Similarly, mom's get a much needed break when the kids are at dad's for the weekend - a break that many married mom's never receive!
I'm certainly not saying that everyone should run out and get divorced so moms and dads can parent separately. I just think this discussion with my friend illustrates again that very little is black and white. It is not enough to say, "divorce is bad," any more than it is to say "divorce is good." Divorce just IS. And we might as well make the best of it.
madmac asked "Why must it always be about God, religion and damnation?"
I probably thought I had an answer when I copied and pasted that question, but once I started drafting my responses, I could not remember what it was. I've actually skimmed over or ignored most of the religious perspectives that emerged in this thread. I was raised Protestant and my first husband became a Baptist minister. I came to the conclusion a long time ago that religion does little to help me, personally, sort out life's most complicated questions. I'm happy for those who find peace in their faith, but it seems to me when issues like divorce or abortion are approached as simply right or wrong, growth and healing are much slower to emerge, and instead conflict persists.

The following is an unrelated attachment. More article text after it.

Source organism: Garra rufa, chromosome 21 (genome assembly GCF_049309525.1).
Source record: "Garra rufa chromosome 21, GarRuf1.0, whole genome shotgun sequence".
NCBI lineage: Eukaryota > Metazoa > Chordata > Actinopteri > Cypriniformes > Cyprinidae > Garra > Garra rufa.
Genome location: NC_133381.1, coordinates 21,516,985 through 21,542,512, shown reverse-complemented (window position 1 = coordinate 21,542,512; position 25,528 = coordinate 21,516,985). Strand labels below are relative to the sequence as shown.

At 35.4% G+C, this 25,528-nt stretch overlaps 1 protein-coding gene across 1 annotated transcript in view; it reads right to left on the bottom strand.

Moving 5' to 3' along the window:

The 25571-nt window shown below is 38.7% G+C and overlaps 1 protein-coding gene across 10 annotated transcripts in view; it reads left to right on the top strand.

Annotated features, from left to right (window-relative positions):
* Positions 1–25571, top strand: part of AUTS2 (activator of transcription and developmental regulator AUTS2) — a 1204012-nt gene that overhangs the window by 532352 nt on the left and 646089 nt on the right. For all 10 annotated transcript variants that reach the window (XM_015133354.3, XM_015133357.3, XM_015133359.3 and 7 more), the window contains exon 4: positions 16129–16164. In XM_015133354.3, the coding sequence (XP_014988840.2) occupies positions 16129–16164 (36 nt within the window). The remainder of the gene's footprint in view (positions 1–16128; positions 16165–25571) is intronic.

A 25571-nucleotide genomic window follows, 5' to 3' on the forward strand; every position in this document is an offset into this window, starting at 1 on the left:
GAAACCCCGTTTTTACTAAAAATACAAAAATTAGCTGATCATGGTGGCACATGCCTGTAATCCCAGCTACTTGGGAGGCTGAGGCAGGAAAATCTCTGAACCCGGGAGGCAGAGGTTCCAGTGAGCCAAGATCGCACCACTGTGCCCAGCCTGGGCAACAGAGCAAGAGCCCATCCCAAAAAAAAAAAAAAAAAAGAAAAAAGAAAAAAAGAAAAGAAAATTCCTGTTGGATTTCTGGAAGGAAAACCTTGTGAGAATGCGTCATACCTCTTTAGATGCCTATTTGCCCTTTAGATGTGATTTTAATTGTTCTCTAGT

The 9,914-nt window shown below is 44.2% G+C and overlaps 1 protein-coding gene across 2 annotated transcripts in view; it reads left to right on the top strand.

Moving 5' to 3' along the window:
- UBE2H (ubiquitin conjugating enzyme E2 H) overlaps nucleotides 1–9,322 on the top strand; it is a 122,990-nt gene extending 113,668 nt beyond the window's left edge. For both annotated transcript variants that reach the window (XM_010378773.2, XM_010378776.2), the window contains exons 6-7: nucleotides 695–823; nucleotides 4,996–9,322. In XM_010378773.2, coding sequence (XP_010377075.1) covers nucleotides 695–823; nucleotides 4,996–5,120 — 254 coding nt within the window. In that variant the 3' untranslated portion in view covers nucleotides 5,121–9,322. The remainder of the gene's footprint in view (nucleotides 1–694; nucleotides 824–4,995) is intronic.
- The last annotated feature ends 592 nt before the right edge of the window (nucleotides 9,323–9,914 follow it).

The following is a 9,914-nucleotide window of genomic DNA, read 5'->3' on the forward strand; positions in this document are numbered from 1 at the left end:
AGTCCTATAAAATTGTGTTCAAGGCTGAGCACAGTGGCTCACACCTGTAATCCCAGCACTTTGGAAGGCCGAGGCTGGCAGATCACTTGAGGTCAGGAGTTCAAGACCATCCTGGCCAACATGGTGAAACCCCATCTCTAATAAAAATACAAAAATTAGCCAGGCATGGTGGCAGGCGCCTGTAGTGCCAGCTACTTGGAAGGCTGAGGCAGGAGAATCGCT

JYOTI KOTHARI pops back in with, "It is better to stay together in most cases. It is economical and a spouse get emotional support from another in distress."
As I indicated above, I believe it is the opposite. Spouses absolutely do not get emotional support from each other when their marriage sucks! And there can be numerous benefits to "shared parenting". LelahKimball's reply to Jyoti sums it up, mentioning a study that indicated "kids whose parents divorced are much, much happier (a greater divide than divorce & intact happy marriage) and well adjusted than kids whose parents are unhappily married." Lelah concludes, "Moral: Divorce is better than a bad marriage."
Amen! I'm sure additional posts to the original thread will contribute more worthwhile points, but it seems the 2 pages so far have rounded off to a nice conclusion! Again, I just love finding a thread so relevant to my thoughts and life, and thank you to all of the posters who inspired this hub!
[Author's note: I hope I haven't stepped on any toes or broken any rules by basing this hub on a message board thread...if I have offended, feel free to let me know either in the comment section or by email through hubpages - and if you want me to delete your name or quote from my hub, just tell me and I will edit.]